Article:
4WD Accessories - What do you Need? (Part 1)

What accessories does your 4WD need to turn it into a viable and independent proposition for tackling Australia's nastiest terrain?

We mention the word independent because that is the level of customization you need to ensure you are well enough equipped, to escape any calamity an off road excursion may throw up. Even if you travel in pairs or groups it's best to bolt on the right components to enable you to extract yourself, by yourself, if the need arises.

The Hype

With 4WD aftermarket equipment being highly marketed and advertised to saturation point, it's easy to fall into the 'me too' trap and simply buy what everyone has and blindly follow the accessory pack. Drive into any small rural town and have a look around around at what the local 4WD drivers have bolted up to their own cars and you begin to spot local patterns. The solitary tyre dealer may only sell, for example, two brands of off road tyre - an expensive import (usually American) and a cheaper, yet "it's still good value mate" tyre that will do the job. It often means that the whole community eventually believes that the expensive tyre is the ultimate 4WD.

The same goes for things like winches, spotlights, recovery gear and all the other bits and pieces that go hand in hand with four wheel driving. Similar patterns can emerge in clubs or groups that regularly congregate together for dirt excursions and social banter regarding the benefits off 'Brand X' over 'Brand Y'. Peer group opinions are persuasive and expensive marketing campaigns work - that is why big companies employ them. Any aftermarket 4WD retailer will happily fill your trolley with a plethora of off road goodies all designed to part you with your hard earned cash.

So what do you really need to to do to your 4WD to ready it for the rigours of the Australian landscape and what equipment do we consider essential for extended forays into the bush and the boondies?

landcruiser ute setup for the bush


We like the set up on this Toyota ute. It belongs to a pair of contract geologists 3 months into a job scouring North West Queensland's rugged mining regions. They work seven days a week and if they don't cover the ground they don't get paid. No glamour here, just pure functionality. The addition of the tray mounts (highlighted) for the high lift-jack is a clever inclusion. This type of 4WD is the 'draughthorse' of the mining and rural industries in Australia and this is pretty much how people who rely on their 4WD, for their livelihood, set them up. Split rims with two spares, a snorkel, a decent bullbar, tall suspension and a hi-lift jack. These things pick through rock all day, drive in dry sandy river beds or fight impenetrable mud and swollen rivers in the 'wet' season'.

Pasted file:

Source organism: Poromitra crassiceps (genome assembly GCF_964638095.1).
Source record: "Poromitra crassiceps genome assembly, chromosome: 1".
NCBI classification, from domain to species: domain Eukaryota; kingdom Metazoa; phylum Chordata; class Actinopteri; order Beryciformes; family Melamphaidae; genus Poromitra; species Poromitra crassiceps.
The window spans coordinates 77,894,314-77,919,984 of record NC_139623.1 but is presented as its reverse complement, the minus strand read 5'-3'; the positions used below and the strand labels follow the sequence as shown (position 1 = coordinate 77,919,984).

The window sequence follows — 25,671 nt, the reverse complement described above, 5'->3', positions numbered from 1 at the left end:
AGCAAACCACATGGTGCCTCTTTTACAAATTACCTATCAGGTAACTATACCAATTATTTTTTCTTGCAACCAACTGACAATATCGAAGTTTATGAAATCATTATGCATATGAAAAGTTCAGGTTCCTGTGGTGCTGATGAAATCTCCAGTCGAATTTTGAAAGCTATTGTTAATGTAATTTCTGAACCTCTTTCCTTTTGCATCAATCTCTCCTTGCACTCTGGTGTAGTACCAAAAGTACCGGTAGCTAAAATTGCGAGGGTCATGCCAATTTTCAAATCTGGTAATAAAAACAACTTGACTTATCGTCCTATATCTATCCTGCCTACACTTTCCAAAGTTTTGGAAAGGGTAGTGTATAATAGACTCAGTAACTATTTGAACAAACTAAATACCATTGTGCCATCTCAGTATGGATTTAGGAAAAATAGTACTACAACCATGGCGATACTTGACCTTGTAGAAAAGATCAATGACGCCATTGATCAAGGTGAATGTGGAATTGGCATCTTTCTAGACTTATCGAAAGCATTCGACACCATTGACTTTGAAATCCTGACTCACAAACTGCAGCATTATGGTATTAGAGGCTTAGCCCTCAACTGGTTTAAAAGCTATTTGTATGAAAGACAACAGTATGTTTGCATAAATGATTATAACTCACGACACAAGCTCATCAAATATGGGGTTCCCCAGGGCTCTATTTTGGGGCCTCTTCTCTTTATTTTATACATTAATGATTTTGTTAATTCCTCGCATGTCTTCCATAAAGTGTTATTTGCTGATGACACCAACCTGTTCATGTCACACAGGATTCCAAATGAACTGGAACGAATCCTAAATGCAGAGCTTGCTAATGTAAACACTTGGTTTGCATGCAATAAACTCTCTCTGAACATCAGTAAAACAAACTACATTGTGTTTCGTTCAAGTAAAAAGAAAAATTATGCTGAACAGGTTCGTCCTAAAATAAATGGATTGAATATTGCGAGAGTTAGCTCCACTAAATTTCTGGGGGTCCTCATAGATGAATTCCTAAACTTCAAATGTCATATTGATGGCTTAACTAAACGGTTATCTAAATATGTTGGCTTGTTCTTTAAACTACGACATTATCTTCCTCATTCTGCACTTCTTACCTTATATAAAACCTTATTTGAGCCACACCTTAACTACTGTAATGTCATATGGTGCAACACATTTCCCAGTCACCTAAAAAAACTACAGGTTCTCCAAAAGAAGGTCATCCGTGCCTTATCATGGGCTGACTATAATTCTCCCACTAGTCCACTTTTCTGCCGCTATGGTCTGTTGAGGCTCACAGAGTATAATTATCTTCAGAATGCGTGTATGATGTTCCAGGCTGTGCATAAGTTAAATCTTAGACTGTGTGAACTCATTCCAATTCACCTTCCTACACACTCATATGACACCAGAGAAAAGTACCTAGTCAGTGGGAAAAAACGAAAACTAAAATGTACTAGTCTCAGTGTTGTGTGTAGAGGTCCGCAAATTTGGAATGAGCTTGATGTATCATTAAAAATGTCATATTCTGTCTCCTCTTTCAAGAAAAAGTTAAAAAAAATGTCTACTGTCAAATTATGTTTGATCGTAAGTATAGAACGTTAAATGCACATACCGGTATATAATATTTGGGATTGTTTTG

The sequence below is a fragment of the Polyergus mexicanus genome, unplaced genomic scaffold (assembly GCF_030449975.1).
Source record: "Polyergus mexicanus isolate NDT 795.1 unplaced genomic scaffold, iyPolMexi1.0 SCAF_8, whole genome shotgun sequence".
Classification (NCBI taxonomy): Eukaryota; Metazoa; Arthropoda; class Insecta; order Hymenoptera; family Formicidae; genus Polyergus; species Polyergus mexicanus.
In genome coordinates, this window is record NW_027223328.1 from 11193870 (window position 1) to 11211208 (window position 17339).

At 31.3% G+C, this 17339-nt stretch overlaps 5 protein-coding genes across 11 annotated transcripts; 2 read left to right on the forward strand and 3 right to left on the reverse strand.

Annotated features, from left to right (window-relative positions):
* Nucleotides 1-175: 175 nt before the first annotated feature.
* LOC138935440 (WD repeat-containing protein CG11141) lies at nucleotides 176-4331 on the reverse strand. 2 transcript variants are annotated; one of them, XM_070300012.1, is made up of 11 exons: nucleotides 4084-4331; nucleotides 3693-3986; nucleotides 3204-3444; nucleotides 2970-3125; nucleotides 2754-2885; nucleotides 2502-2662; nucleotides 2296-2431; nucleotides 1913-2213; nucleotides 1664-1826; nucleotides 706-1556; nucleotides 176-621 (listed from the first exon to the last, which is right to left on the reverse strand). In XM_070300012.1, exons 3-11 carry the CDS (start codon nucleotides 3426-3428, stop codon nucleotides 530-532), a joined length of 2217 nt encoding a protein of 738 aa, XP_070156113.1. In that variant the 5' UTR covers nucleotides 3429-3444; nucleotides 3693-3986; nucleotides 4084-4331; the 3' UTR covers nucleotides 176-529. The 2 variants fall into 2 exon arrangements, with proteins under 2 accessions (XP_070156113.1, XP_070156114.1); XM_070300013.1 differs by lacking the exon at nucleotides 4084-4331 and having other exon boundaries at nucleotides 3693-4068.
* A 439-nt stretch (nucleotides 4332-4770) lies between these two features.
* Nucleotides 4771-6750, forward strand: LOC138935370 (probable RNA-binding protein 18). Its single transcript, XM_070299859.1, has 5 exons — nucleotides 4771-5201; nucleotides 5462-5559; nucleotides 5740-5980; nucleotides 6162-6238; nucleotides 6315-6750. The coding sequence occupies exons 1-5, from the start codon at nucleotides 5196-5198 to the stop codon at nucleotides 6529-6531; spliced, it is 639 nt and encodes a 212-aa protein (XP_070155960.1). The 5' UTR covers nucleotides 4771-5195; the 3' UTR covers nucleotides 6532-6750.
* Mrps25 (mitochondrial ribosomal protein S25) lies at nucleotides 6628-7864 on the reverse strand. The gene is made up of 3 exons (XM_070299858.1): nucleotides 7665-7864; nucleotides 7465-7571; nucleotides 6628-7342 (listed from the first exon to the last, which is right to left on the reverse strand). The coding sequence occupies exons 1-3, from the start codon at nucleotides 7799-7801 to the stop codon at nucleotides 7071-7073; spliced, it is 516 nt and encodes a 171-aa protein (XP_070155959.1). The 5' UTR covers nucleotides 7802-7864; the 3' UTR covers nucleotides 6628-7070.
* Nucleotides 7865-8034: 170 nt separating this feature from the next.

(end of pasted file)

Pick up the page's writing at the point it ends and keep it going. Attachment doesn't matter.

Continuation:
What's Really Essential? -

Bullbars and 'Roo Bars (essential)

We believe bullbars are absolutely and utterly useless in the city but become essential pieces of kit the minute you wander 100km from the metropolitan area. Bull and 'Roo bars are designed to deflect any object you are unlucky enough to hit, outwards and downwards - helping prevent animals from flying into windscreens and most importantly helping reduce damage to the vulnerable front end of your car. One deflected kangaroo is usually enough to pay for the cost of the bar work. It may distort the roobar somewhat but you could be considered unlucky if you smashed a headlight or damaged a vital radiator by striking a kangaroo with a roobar. Calling these things bullbars is a little misleading because a hitting a 2 tonne bull at speed is going to damage your car. The difference is that you may still drive away from it. Hitting the same beast at 100km without a bar will definitely create major damage to your average 4WD.

Depending on location there are times on badly overgrown tracks where it is necessary to bulldoze your way through - even to the point of knocking over small trees and scrub. The bullbar is the first line of defence. It helps gauge the width of tracks and lightly bounce the vehicle off obstacles. Barwork that includes fender bars that follow the front guards of the car and protect the sides are even better.

The other great thing about roobars is their versatility for bolting on attachments. Things like driving lights, lifting points, winches, UHF aerials and fishing rod holders all find a home at the front of the vehicle. Around camp they make great tie down points for tarps and tents, temporary clothes lines, or just something to sit on and watch the sunset


Continued Part 2 ‣

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